rebecca by Daphne du Maurier. I ordered a copy of Rebecca from the library just before lockdown, and finally got my hands on a copy earlier this month (yay for libraries re-opening!). I found it just as twisted and gothic and haunting and suspenseful as My Cousin Rachel – although I did find it infuriating to have such an aloof main character (she’s never even named) despite appreciating that this detachment was a deliberate (and, granted, effective) narrative tool. It’s a classic for a reason, so I won’t bore you with more of my analysis – basically, if you read it it’ll mess with your mind and keep you on your emotional toes.

‘He would never love me because of Rebecca. She was in the house still… she was in that room in the west wing, she was in the library, in the morning-room, in the gallery above the hall… and in the garden, and in the woods, and down in the stone cottage. Her footsteps sounded in the corridors, her scent lingered on the stairs.’

the salt path by Raynor Winn. Weirdly, I started The Salt Path last year but returned it to my TBR pile for another try when I didn’t get into it as much as I’d expected to. And I’m so glad I saved it for future reading, because when I picked it up again last month I clicked with it instantly. The book follows Raynor and her husband, Moth, on the physical and emotional ups and downs as they walk the South West Coast Path in England after they’re made homeless and as Moth struggles with the effects of a debilitating illness. It’s a raw account of hitting life’s rock bottom and rebuilding from what’s left. Be careful, though – it’ll make you want to go for a really, really, really long walk.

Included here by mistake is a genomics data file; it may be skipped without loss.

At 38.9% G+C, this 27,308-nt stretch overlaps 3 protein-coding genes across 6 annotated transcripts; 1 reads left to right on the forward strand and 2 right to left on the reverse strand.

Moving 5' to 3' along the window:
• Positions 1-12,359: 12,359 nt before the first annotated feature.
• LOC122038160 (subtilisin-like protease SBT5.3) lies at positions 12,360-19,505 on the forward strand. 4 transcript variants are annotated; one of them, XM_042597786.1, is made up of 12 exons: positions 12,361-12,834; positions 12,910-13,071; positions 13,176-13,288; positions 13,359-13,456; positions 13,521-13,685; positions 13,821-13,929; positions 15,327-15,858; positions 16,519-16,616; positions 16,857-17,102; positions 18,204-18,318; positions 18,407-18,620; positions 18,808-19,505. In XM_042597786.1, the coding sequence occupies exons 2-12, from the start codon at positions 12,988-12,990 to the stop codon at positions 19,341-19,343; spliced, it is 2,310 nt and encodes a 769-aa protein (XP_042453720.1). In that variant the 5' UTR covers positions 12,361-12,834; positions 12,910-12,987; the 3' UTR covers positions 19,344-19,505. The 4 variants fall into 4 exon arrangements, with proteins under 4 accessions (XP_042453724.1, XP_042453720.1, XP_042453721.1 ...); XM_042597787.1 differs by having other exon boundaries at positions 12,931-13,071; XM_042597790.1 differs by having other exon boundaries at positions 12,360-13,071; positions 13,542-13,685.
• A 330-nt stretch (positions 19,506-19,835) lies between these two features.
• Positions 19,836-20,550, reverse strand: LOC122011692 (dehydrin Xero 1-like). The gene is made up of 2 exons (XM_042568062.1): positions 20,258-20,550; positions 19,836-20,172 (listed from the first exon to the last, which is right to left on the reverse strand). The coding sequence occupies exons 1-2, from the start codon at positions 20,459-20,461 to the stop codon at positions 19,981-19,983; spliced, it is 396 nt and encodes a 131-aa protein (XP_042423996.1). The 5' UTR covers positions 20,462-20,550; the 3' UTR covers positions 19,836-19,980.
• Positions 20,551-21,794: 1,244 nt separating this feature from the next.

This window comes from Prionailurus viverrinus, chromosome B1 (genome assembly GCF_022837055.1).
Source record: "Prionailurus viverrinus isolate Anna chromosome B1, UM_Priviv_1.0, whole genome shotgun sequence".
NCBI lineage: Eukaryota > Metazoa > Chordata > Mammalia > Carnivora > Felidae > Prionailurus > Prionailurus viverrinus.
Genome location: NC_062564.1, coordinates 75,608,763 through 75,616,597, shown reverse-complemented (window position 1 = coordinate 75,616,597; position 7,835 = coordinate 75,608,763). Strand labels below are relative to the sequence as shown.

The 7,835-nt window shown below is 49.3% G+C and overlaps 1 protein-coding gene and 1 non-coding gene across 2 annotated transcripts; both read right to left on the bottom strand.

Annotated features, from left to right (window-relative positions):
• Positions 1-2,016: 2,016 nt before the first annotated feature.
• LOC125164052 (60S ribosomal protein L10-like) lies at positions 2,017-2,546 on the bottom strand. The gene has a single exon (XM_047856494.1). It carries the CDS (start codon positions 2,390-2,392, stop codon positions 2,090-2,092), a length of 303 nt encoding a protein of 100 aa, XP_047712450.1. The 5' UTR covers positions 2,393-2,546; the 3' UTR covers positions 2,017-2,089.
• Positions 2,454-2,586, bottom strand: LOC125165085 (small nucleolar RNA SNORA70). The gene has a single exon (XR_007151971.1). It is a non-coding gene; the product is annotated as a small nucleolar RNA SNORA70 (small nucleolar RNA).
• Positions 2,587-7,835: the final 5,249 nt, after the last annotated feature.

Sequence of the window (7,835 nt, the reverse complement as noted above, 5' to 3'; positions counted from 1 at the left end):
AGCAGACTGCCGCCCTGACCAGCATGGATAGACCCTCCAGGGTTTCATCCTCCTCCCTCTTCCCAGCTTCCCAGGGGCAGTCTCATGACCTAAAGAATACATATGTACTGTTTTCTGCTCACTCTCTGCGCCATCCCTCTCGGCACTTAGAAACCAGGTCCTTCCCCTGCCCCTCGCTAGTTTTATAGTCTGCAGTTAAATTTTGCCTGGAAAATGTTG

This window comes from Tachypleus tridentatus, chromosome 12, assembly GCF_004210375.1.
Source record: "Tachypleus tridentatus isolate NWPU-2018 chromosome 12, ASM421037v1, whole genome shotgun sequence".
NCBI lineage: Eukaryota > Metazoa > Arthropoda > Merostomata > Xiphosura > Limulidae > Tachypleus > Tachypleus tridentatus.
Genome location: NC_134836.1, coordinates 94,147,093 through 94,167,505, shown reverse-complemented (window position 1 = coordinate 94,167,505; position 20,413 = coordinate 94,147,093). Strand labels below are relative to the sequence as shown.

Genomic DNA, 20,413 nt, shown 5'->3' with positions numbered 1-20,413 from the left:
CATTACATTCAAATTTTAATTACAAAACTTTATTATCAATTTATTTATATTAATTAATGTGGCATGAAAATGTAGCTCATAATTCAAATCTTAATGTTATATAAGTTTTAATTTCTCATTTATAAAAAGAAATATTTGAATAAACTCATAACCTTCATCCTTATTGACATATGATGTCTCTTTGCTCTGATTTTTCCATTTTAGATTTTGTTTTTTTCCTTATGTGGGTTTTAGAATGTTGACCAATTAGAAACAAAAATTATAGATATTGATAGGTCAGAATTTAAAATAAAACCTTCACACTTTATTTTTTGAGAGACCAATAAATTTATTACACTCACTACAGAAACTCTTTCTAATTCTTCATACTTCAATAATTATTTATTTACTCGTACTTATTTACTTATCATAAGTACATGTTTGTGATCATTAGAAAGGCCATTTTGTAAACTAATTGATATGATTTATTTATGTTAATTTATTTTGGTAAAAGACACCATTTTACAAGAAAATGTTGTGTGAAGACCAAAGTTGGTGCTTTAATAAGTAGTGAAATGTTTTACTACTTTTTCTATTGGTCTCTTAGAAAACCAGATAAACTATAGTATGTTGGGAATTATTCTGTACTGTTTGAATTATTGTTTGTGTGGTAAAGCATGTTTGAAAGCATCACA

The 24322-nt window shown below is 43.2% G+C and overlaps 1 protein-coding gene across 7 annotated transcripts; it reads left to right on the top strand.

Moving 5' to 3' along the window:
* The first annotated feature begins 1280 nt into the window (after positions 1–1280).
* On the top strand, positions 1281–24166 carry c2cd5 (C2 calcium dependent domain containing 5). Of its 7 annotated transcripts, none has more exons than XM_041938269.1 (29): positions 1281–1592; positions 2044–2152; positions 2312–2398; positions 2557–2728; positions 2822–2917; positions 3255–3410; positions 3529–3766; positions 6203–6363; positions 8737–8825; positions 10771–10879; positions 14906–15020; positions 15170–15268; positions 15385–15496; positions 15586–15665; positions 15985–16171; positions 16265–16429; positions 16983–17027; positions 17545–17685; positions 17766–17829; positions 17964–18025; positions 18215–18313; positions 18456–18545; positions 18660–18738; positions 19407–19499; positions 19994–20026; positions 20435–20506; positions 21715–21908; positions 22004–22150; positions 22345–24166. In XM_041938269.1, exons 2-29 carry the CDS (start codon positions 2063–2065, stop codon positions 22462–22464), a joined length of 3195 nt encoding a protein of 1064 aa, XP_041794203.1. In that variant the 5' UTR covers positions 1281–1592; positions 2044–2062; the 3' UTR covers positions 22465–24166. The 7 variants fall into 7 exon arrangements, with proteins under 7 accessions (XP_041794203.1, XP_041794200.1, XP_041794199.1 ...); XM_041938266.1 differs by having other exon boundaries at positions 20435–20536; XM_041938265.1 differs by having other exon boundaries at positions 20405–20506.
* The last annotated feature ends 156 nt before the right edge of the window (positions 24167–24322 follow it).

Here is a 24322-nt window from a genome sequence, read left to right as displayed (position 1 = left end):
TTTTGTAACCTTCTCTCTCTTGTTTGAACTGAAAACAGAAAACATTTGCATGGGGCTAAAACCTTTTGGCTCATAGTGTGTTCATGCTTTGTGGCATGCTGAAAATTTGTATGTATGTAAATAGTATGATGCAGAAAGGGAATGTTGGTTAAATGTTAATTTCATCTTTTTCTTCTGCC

TheSaltPath

my sister, the serial killer by Oyinkan Braithwaite. Every now and again, I read a book that I just want to press into the hands of every passer-by I see and shout dramatically: “read it, I beg of you, please, you shall have no regrets!”. My Sister, the Serial Killer is one of those books. I’d seen it all over instagram and the book blogosphere for aaages, but was nervous a book about a serial killing sister would be too macabre for me. Turns out, I was totally wrong. I loved it. The story itself is simple but addictive, the characters are lovable if a bit morally adrift, and the tone is incredibly witty despite the dark subject matter. Read it, I beg of you, please, you shall have no regrets.

‘Ayoola summons me with these words – Korede, I killed him. I had hoped I would never hear those words again.’

MSTSKbook

• Have you read any of these? • What did you make of them? • What have you been reading recently? •

bitesized book thoughts

So, the real world is still being weird and scary and stressful. But, have no fear! If you’re looking for some papery, fictional worlds to distract you, I have a couple of books you might want to consider for your reading list (although most of them aren’t set in worlds that are actually any nicer than this one)…

a different drummer by william melvin kelley